Only a few decades ago, a common belief was that the more contemporary the design of the label, the more mediocre the quality of the wine inside. The legendary luxury wines of Europe remained faithful to the centuries-old tradition of featuring labels with ornate script lettering, fine line engravings of chateaus, gold foil borders and corks sealed and stamped with red wax. Only upstart nouveau wineries in places like California ignored proper wine labeling etiquette by hiring graphic designers to come up with something colorful and stylish.
But perceptions have changed. Fine wines are being sold in supermarkets, online and even Costco. Wines from around the world compete for consumer attention and shelf space. The assumption that bottles with traditional labels contain better wine no longer has validity. Wine packaging and labels are projecting unique brand personalities, and not shying away from presenting a look that is bold and innovative.
The covers of most university catalogs typically show photos of the campus or students lounging around the quad, or just present a plain typographic title. The covers for the University of California Los Angeles (UCLA) Extension catalog are an exception to the norm. Since 1990, they have featured the works of several of the world’s best-known graphic designers, beginning with Paul Rand.
“Enough with the typography already!” My complaint to Kit is that every other story he wants to post in @Issue has to do with type. So, I’m writing this somewhat under duress.
“Humor me,” Kit says.
But the truth is that perhaps more than any time in history, the average person on the street is acutely aware of the differences in typefaces. Thanks to the computer, we can pick the digital font that suits our mood and voice. As a culture, we have become type snobs, sneering at Comic Sans, forming snap opinions about people who make Arial their default font, arguing over whether Helvetica is deserving of its popularity, and ridiculing some faces as “so last century.”
JWT Brazil let the distinguishing flavors of Caipiroska, the Brazilian drink that is popular worldwide, lead it to the solution for the packaging of Smirnoff’s new beverage. It wrapped each bottle with the texture of the fruit flavor (lime, passion fruit and strawberry) inside and used a diagonal perforation to let customers peel away the outer “skin”. For a select mailing list, JWT even sent packaged Smirnoff Caipiroska sets in wooden produce crates.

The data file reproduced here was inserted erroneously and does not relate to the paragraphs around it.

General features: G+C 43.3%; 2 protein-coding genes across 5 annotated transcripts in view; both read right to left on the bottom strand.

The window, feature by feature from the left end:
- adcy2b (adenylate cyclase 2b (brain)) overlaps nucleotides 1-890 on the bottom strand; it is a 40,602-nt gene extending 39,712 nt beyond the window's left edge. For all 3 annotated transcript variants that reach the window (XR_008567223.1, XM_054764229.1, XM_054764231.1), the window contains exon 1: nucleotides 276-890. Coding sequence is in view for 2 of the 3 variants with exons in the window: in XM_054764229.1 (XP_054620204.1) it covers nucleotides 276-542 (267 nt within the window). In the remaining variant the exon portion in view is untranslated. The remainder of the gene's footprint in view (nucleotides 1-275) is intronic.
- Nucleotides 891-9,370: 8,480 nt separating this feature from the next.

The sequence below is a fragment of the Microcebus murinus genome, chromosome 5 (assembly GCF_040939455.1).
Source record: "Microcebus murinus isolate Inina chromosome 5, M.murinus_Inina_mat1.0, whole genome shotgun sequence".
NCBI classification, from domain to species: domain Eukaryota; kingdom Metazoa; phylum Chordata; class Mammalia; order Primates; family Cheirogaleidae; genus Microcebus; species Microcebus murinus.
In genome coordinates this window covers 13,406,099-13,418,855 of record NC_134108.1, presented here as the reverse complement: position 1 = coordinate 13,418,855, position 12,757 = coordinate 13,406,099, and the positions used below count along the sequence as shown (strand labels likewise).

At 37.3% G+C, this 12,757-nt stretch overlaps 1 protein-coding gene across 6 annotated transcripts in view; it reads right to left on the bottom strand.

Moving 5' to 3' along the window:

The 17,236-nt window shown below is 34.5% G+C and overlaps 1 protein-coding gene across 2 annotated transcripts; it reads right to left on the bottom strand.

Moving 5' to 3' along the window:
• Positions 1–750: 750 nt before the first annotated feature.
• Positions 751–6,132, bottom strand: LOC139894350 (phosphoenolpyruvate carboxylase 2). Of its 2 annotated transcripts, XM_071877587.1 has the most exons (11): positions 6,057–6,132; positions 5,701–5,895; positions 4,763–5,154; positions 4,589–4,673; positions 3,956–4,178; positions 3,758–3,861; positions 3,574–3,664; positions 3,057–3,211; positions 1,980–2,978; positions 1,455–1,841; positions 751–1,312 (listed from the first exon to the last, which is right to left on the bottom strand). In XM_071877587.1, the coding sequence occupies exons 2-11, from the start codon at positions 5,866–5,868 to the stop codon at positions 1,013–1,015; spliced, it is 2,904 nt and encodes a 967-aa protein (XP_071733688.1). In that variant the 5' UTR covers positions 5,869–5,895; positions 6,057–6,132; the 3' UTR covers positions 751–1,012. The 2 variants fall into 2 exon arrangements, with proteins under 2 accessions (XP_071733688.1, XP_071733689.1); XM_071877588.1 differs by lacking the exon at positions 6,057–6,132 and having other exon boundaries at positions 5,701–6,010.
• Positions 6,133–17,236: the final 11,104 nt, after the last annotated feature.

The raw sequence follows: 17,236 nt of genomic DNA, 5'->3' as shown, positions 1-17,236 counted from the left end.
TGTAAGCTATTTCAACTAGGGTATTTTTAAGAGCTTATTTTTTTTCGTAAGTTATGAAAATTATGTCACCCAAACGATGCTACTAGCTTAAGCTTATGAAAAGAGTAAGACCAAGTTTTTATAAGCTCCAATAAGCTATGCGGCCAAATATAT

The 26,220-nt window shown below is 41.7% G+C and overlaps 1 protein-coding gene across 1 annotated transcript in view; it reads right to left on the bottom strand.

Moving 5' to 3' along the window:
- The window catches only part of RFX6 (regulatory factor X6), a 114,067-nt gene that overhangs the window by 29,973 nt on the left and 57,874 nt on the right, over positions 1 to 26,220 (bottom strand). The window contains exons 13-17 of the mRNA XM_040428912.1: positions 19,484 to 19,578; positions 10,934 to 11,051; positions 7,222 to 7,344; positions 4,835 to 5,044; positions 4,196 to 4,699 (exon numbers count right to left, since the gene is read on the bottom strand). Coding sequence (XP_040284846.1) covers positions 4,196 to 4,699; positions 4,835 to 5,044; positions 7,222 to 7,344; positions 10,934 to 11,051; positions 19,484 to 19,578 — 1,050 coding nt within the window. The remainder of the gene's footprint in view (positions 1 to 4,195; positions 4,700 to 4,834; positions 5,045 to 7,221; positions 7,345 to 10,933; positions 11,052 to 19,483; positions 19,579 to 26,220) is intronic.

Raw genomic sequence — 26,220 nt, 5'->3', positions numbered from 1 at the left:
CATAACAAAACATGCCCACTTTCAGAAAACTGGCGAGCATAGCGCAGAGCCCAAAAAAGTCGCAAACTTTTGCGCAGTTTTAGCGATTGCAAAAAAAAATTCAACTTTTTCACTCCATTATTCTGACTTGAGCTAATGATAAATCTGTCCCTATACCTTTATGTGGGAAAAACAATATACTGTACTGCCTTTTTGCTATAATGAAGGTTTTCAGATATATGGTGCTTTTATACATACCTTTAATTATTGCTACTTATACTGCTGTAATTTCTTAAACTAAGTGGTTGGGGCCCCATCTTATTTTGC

The Smirnoff packaging is in the vanguard of integrating textures into print. Today more designers are utilizing the amazing capabilities of dimensional printing and Adobe software to create raster-textured images. No longer do viewers have to imagine the tactile quality of an object, they can actually feel it by running their fingers across a printed sheet. It’s not just movies that are embracing 3-D; the print medium is too.
Probably more people know what a microbiologist does than what graphic designers do. Undoubtedly your aunt and grandma – and possibly even your mother – don’t have a clue. They’ll look at a printed piece and praise the photography, the illustrations, the writing and sometimes even the feel of the paper, but they aren’t quite sure what role the designer played in this. That’s why we are grateful to the Design Council UK for producing a video that succinctly explains what graphic design is and what graphic designers do. We recommend that you forward it to every member of your family especially just before a holiday gathering, and perhaps selectively to a few clients.
Sports Illustrated and Wired are the latest magazines to demonstrate a prototype of how its online content could work on an iPad-like tablet. While dazzled by the possibilities, as someone in the communications design field, I started wondering about all kinds of practical production matters. This may seem silly but I wondered if reporters and designers would be “joined at the hip” creatively, assigned to sit side-by-side, desk-to-desk, in the editorial office and work in unison to produce “content”? It used to be that editorial and art departments were separate entities and sequential processes. And the interactive staff often was not even in the same part of the building. Now, more than ever, visual, interactive and editorial content have converged. How will that change the physical configuration of an editorial office?